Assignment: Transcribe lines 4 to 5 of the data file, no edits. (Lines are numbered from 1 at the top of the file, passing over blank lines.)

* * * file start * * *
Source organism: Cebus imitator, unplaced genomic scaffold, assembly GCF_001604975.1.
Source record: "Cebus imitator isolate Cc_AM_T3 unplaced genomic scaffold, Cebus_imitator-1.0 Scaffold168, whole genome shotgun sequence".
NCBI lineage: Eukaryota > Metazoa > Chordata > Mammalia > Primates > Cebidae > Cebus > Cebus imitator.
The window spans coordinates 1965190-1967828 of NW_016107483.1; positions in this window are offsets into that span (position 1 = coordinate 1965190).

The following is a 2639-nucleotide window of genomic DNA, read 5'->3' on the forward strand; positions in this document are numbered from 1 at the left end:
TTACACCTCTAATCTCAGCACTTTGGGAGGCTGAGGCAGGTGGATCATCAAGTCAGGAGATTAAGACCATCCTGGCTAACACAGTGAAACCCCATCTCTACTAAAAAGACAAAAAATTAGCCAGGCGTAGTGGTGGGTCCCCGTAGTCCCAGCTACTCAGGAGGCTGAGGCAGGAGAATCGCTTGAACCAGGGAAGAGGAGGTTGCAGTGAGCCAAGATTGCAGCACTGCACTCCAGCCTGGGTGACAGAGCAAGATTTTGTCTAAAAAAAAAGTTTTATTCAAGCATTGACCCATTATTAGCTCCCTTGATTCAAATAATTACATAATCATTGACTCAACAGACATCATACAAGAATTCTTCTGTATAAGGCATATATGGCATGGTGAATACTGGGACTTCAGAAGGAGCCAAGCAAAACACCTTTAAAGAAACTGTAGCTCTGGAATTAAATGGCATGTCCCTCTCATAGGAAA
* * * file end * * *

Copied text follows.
The window spans coordinates 1965190-1967828 of NW_016107483.1; positions in this window are offsets into that span (position 1 = coordinate 1965190).

The following is a 2639-nucleotide window of genomic DNA, read 5'->3' on the forward strand; positions in this document are numbered from 1 at the left end: